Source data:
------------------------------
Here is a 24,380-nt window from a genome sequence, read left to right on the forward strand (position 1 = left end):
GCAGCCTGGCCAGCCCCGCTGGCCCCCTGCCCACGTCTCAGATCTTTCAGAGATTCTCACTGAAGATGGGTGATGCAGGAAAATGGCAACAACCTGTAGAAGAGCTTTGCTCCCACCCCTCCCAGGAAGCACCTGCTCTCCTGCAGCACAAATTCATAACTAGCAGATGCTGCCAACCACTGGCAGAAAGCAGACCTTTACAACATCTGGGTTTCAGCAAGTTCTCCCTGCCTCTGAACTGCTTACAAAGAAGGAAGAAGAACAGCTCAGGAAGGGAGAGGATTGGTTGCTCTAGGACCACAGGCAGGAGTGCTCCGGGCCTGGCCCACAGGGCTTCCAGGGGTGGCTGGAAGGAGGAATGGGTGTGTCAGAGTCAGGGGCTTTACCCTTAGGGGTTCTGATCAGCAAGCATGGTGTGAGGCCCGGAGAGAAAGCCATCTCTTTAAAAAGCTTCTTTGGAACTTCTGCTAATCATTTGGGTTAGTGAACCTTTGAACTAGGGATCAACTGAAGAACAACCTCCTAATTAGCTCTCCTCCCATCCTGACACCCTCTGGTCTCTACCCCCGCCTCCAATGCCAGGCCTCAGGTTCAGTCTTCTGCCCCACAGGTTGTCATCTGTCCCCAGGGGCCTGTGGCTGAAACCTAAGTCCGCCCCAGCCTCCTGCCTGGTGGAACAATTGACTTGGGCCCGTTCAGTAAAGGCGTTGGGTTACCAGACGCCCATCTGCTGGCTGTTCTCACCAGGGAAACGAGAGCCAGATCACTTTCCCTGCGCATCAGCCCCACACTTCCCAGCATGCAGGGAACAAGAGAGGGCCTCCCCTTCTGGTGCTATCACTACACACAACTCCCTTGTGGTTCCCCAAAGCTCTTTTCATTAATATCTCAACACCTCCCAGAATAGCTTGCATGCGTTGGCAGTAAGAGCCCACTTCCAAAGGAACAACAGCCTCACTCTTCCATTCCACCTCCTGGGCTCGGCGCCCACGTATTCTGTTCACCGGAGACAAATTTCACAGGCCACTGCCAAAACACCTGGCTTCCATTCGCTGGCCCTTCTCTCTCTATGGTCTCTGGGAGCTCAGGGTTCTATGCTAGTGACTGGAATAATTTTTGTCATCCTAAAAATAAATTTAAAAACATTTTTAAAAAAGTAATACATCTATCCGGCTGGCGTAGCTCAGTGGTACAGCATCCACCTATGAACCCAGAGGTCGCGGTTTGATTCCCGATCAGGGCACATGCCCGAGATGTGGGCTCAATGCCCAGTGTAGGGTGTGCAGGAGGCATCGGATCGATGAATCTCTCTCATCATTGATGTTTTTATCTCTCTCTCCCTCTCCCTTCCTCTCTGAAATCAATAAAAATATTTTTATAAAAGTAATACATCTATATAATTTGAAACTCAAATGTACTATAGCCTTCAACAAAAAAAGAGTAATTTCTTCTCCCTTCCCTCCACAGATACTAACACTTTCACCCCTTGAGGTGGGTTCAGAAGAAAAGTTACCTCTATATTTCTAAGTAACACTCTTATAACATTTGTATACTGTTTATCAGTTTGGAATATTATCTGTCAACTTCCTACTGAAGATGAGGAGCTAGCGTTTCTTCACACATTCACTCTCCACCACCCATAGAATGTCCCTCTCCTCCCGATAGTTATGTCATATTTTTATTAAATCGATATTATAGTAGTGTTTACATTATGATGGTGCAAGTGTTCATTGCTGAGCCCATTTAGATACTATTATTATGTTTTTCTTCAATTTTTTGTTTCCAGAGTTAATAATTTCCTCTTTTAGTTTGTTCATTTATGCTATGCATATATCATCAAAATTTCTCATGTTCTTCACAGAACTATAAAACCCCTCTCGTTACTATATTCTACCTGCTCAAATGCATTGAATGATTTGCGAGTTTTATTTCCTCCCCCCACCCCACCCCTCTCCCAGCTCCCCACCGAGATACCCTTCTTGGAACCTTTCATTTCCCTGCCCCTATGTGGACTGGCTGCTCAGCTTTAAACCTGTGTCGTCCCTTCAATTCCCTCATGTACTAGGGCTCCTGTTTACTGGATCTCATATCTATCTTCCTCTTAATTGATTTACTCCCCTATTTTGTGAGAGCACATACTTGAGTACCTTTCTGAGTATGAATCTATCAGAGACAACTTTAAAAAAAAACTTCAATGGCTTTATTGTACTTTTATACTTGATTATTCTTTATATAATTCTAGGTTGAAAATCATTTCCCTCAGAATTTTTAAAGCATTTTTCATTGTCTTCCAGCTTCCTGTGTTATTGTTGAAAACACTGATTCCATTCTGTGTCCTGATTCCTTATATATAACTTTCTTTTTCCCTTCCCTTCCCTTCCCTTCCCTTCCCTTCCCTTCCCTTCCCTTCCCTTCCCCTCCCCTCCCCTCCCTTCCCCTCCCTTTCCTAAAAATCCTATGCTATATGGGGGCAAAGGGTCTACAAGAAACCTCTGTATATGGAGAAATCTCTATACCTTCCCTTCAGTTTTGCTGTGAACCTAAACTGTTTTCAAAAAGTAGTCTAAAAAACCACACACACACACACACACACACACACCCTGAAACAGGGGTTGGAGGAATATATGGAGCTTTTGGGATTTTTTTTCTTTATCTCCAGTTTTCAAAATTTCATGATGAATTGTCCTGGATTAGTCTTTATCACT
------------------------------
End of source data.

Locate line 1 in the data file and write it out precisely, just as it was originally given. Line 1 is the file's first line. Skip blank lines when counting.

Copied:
Here is a 24,380-nt window from a genome sequence, read left to right on the forward strand (position 1 = left end):